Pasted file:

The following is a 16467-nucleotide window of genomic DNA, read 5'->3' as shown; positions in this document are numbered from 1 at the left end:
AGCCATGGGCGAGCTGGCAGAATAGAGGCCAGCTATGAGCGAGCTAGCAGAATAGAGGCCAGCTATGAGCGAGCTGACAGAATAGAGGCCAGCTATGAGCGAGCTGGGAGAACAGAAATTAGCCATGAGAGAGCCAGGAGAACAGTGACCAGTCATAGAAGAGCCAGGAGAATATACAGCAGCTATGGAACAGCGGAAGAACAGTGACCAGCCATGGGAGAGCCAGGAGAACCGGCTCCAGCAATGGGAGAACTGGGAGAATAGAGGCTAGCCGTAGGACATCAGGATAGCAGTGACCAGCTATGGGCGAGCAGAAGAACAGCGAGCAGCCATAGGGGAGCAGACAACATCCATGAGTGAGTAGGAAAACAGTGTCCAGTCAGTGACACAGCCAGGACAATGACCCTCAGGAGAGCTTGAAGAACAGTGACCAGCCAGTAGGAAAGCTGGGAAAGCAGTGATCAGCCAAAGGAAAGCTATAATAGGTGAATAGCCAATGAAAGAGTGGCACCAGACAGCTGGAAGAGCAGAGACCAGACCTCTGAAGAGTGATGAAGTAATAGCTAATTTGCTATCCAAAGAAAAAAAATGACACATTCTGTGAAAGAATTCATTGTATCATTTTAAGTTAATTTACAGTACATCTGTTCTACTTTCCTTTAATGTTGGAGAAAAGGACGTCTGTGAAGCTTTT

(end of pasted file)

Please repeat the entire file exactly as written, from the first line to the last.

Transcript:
The following is a 16467-nucleotide window of genomic DNA, read 5'->3' as shown; positions in this document are numbered from 1 at the left end:
AGCCATGGGCGAGCTGGCAGAATAGAGGCCAGCTATGAGCGAGCTAGCAGAATAGAGGCCAGCTATGAGCGAGCTGACAGAATAGAGGCCAGCTATGAGCGAGCTGGGAGAACAGAAATTAGCCATGAGAGAGCCAGGAGAACAGTGACCAGTCATAGAAGAGCCAGGAGAATATACAGCAGCTATGGAACAGCGGAAGAACAGTGACCAGCCATGGGAGAGCCAGGAGAACCGGCTCCAGCAATGGGAGAACTGGGAGAATAGAGGCTAGCCGTAGGACATCAGGATAGCAGTGACCAGCTATGGGCGAGCAGAAGAACAGCGAGCAGCCATAGGGGAGCAGACAACATCCATGAGTGAGTAGGAAAACAGTGTCCAGTCAGTGACACAGCCAGGACAATGACCCTCAGGAGAGCTTGAAGAACAGTGACCAGCCAGTAGGAAAGCTGGGAAAGCAGTGATCAGCCAAAGGAAAGCTATAATAGGTGAATAGCCAATGAAAGAGTGGCACCAGACAGCTGGAAGAGCAGAGACCAGACCTCTGAAGAGTGATGAAGTAATAGCTAATTTGCTATCCAAAGAAAAAAAATGACACATTCTGTGAAAGAATTCATTGTATCATTTTAAGTTAATTTACAGTACATCTGTTCTACTTTCCTTTAATGTTGGAGAAAAGGACGTCTGTGAAGCTTTT